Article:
It has been repeatedly delayed by the high commissioner for human rights, reinforcing the perception that U.N. leadership is hesitant to confront China.
GENEVA — Michelle Bachelet (UN top human rights official), has indicated that she may not release a long-awaited UN report on allegations of abuses in China’s western region of Xinjiang, as she promised. Human rights groups have already criticized her for stalling the release of the report, which Beijing has blocked.
Human rights groups turned to the United Nations for an independent assessment to help hold Beijing responsible and provide relief to victims’ families four years after activists, academics, and U.N. specialists first raised the alarm about reports that China had arbitrarily held more than a million Uyghurs in Xinjiang.
Ms. Bachelet was the U.N. high-commissioner for human rights and stated at a Thursday news conference that she was “trying very difficult” to meet the August deadline. She had set it herself in June after returning from a May official visit to China.
According to her, she said that a draft of the report was submitted to China’s government. This is a standard procedure for her office. They had received “substantial information” from China, which had to be reviewed before publication.
Ms. Bachelet stated that the report her office had written would examine in detail the reports of violations of human rights and that her office would only take into account statements of fact in China’s response.
Activists are still frustrated by the possible delay of the report and feel that the U.N. human right office has failed to fulfill its mission of protecting the rights of victims of abuse.
“This is exactly the press conference China wanted. This is a response that will only embolden Chinese authorities, and other autocrats all over the world,” Sophie Richardson (China director of Human Rights Watch), said. This is a worrying sign about the U.N.’s ability to challenge powerful countries.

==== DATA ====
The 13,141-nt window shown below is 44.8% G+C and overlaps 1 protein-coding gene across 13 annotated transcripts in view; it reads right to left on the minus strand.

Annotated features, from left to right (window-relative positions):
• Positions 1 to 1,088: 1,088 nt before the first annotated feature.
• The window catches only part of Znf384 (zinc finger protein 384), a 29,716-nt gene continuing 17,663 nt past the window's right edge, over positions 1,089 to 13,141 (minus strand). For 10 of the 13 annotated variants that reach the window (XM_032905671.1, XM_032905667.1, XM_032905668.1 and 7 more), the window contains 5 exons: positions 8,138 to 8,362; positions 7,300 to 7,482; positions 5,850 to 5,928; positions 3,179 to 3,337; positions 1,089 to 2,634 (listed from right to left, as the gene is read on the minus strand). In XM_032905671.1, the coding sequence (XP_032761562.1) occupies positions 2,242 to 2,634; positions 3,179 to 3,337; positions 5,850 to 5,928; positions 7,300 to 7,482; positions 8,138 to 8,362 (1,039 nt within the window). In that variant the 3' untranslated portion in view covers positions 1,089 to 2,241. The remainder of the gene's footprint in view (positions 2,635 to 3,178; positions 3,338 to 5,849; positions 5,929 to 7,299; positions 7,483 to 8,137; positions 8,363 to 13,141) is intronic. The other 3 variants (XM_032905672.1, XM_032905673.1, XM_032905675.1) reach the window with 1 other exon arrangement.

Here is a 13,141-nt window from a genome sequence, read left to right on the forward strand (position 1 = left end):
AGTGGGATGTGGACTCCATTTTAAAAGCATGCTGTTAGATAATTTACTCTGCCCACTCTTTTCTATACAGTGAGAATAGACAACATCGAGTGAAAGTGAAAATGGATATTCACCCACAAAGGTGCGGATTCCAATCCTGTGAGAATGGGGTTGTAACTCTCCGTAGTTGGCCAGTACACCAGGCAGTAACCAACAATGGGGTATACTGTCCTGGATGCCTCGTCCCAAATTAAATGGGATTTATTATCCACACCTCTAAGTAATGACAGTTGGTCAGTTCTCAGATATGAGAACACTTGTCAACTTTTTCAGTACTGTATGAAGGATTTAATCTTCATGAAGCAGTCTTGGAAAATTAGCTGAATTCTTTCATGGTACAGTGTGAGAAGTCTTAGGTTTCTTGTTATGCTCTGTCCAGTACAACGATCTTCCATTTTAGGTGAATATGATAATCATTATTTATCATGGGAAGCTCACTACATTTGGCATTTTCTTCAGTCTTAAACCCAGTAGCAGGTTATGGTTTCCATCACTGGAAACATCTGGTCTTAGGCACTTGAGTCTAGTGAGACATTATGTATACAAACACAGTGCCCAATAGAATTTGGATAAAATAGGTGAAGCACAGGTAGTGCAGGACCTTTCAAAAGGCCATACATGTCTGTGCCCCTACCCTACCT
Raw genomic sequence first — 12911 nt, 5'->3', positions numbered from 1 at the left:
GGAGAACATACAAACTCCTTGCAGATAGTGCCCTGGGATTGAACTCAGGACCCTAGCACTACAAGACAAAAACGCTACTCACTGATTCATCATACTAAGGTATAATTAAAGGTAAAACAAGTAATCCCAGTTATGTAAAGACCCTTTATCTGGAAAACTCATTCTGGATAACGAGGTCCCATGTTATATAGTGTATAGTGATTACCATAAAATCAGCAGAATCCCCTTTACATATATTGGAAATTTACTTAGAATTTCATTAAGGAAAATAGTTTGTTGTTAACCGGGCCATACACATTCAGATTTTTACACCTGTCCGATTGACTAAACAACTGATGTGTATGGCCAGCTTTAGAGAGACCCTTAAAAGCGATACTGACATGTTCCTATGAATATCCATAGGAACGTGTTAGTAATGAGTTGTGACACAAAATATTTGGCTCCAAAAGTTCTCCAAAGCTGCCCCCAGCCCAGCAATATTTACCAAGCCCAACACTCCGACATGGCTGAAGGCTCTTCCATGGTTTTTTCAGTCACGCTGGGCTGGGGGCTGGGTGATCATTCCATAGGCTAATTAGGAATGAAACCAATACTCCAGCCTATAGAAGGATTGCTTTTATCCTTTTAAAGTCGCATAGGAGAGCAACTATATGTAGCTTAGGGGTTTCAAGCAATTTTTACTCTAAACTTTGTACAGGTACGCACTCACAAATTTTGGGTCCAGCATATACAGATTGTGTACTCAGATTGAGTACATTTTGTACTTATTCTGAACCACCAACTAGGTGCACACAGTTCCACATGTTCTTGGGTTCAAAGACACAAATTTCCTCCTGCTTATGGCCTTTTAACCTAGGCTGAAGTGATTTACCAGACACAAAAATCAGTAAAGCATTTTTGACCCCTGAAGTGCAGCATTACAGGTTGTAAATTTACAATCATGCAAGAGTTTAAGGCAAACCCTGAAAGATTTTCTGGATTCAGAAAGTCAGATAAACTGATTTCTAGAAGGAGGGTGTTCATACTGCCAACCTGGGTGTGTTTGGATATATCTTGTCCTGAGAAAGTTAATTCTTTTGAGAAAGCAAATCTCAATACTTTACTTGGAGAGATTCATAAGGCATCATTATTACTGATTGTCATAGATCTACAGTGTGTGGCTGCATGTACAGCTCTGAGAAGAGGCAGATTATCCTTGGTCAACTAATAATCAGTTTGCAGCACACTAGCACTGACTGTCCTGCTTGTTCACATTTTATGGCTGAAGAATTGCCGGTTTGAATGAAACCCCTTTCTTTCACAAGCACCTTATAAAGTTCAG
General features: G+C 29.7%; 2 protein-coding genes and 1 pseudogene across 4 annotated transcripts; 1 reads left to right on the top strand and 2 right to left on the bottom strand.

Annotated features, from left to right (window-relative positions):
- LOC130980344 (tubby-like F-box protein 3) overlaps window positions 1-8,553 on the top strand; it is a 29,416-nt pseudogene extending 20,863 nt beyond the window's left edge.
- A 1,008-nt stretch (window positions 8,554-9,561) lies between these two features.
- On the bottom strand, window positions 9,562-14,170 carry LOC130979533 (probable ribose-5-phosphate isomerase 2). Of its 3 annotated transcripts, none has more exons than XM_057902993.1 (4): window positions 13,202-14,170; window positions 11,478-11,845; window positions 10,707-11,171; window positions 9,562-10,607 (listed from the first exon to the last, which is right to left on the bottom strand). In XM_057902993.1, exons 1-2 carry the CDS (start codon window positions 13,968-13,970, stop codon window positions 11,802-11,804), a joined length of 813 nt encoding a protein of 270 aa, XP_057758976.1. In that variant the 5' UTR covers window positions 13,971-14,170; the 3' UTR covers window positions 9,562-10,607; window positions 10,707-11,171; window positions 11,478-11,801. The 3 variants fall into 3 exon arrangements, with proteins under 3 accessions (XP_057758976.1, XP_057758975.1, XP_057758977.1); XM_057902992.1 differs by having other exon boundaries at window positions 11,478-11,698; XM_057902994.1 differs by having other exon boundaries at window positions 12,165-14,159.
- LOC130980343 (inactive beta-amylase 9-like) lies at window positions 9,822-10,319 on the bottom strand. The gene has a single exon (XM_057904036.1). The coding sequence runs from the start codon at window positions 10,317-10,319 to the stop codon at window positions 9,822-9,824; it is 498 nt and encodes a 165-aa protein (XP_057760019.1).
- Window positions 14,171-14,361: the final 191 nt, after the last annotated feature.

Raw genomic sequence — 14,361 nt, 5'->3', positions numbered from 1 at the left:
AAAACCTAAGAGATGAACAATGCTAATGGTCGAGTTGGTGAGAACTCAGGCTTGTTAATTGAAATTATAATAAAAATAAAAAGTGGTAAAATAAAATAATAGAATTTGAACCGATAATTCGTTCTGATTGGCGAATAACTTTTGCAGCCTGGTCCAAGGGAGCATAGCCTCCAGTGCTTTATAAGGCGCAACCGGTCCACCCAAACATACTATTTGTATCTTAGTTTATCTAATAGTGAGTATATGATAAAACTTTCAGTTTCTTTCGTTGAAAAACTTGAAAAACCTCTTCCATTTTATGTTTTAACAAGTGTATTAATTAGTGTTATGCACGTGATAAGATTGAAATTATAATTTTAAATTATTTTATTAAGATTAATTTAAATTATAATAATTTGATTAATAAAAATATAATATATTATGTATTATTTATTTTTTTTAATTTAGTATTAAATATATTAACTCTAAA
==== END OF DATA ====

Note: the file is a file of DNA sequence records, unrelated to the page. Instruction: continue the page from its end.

Since Ms. Bachelet first announced plans to publish the findings of its investigation into China’s crackdown on Xinjiang, it has been ten months. Ms. Bachelet repeatedly delayed the release of the report without giving any explanation, confusing diplomats, rights advocates, and even some members of her staff.
Her spokesperson announced in December that she would publish the report within weeks. However, it did not appear. This reinforces perceptions of a United Nations leadership unwilling to confront China.
The U.N. is in a severe budget crunch and the Security Council is often paralyzed from division. Secretary General Antonio Guterres has avoided criticism of China. China is the second-biggest U.N. troop contributor and an important partner in his efforts for the U.N. Social Development Goals.
Ms. Bachelet’s comments on Xinjiang have been limited to mild concerns over abuse allegations. She justified the delay in publishing the report on Thursday by saying that she wanted to prioritise her visit to China, which was the first U.N. rights chief to make it in 17 years.
She spoke out about her desire for free access to China and Xinjiang, which would allow independent evaluation of allegations of abuse. She eventually agreed to a state-run visit and used China’s terminology for describing Xinjiang internment camps as vocational and educational training centers.
Former detainees from Xinjiang described physical abuse, mistreatment, and hours of instruction in official Communist Party ideology.
In her last news conference, Ms. Bachelet spoke about the pressure she faced while preparing the report. She mentioned receiving “huge amounts” of letters each day over the past year. Ms. Bachelet stated that she received a 40-page letter from China urging her to not publish the report.
The Chinese text of the letter circulated in Geneva among diplomatic missions in recent weeks, warning that its release would “intensify politization and bloc confrontation in relation to human rights”, undermine the credibility and damage the office’s relations with member countries.
Ms. Bachelet admitted on Thursday that she was subject to intense pressure from both those who wanted the report out and those who wanted it to be buried. This was not the case.
She stated that she was under immense pressure to publish or not to publish but would not publish or withhold publication because of such pressure.
China denies the allegations of atrocities committed in Xinjiang are “lies”. Beijing’s response to the U.N. investigation reflects Beijing’s concern about defending its Xinjiang policies from criticism from abroad and its determination not to allow governments to take action in the Human Rights Council.
Rosemary Foot, a senior research associate in politics and international relations at Oxford University, stated that China views the United Nations as a body which can legitimize their stances on global politics.